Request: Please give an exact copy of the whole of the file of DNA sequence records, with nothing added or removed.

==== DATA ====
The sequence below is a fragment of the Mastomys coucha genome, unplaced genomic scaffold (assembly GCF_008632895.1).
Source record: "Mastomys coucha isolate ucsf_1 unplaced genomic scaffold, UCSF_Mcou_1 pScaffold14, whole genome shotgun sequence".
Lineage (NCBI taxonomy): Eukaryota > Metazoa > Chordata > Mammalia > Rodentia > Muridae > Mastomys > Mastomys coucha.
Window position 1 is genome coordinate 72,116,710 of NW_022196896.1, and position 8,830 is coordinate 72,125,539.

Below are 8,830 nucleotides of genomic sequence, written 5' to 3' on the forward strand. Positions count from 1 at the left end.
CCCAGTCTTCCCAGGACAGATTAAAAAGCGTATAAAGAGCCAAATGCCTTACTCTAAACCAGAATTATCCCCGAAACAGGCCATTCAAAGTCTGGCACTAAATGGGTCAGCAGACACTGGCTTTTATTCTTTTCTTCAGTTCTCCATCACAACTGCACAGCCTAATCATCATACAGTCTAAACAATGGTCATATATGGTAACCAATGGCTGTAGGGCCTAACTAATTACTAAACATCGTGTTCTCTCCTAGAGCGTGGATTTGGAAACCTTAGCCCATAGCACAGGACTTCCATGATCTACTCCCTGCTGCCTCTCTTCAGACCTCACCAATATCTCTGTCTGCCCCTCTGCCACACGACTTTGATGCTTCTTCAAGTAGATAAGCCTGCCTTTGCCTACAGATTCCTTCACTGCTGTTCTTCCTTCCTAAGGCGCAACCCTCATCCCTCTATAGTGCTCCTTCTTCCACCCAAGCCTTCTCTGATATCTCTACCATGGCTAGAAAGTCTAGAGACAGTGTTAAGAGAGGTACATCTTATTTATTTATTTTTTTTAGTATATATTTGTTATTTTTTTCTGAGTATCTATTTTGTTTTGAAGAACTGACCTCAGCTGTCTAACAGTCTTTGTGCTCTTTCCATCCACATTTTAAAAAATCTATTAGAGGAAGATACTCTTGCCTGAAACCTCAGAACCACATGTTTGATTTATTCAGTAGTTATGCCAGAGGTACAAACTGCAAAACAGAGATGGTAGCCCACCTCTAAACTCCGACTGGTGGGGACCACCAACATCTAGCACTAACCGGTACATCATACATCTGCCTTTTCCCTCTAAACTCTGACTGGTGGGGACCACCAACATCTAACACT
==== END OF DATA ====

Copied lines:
The sequence below is a fragment of the Mastomys coucha genome, unplaced genomic scaffold (assembly GCF_008632895.1).
Source record: "Mastomys coucha isolate ucsf_1 unplaced genomic scaffold, UCSF_Mcou_1 pScaffold14, whole genome shotgun sequence".
Lineage (NCBI taxonomy): Eukaryota > Metazoa > Chordata > Mammalia > Rodentia > Muridae > Mastomys > Mastomys coucha.
Window position 1 is genome coordinate 72,116,710 of NW_022196896.1, and position 8,830 is coordinate 72,125,539.

Below are 8,830 nucleotides of genomic sequence, written 5' to 3' on the forward strand. Positions count from 1 at the left end.
CCCAGTCTTCCCAGGACAGATTAAAAAGCGTATAAAGAGCCAAATGCCTTACTCTAAACCAGAATTATCCCCGAAACAGGCCATTCAAAGTCTGGCACTAAATGGGTCAGCAGACACTGGCTTTTATTCTTTTCTTCAGTTCTCCATCACAACTGCACAGCCTAATCATCATACAGTCTAAACAATGGTCATATATGGTAACCAATGGCTGTAGGGCCTAACTAATTACTAAACATCGTGTTCTCTCCTAGAGCGTGGATTTGGAAACCTTAGCCCATAGCACAGGACTTCCATGATCTACTCCCTGCTGCCTCTCTTCAGACCTCACCAATATCTCTGTCTGCCCCTCTGCCACACGACTTTGATGCTTCTTCAAGTAGATAAGCCTGCCTTTGCCTACAGATTCCTTCACTGCTGTTCTTCCTTCCTAAGGCGCAACCCTCATCCCTCTATAGTGCTCCTTCTTCCACCCAAGCCTTCTCTGATATCTCTACCATGGCTAGAAAGTCTAGAGACAGTGTTAAGAGAGGTACATCTTATTTATTTATTTTTTTTAGTATATATTTGTTATTTTTTTCTGAGTATCTATTTTGTTTTGAAGAACTGACCTCAGCTGTCTAACAGTCTTTGTGCTCTTTCCATCCACATTTTAAAAAATCTATTAGAGGAAGATACTCTTGCCTGAAACCTCAGAACCACATGTTTGATTTATTCAGTAGTTATGCCAGAGGTACAAACTGCAAAACAGAGATGGTAGCCCACCTCTAAACTCCGACTGGTGGGGACCACCAACATCTAGCACTAACCGGTACATCATACATCTGCCTTTTCCCTCTAAACTCTGACTGGTGGGGACCACCAACATCTAACACT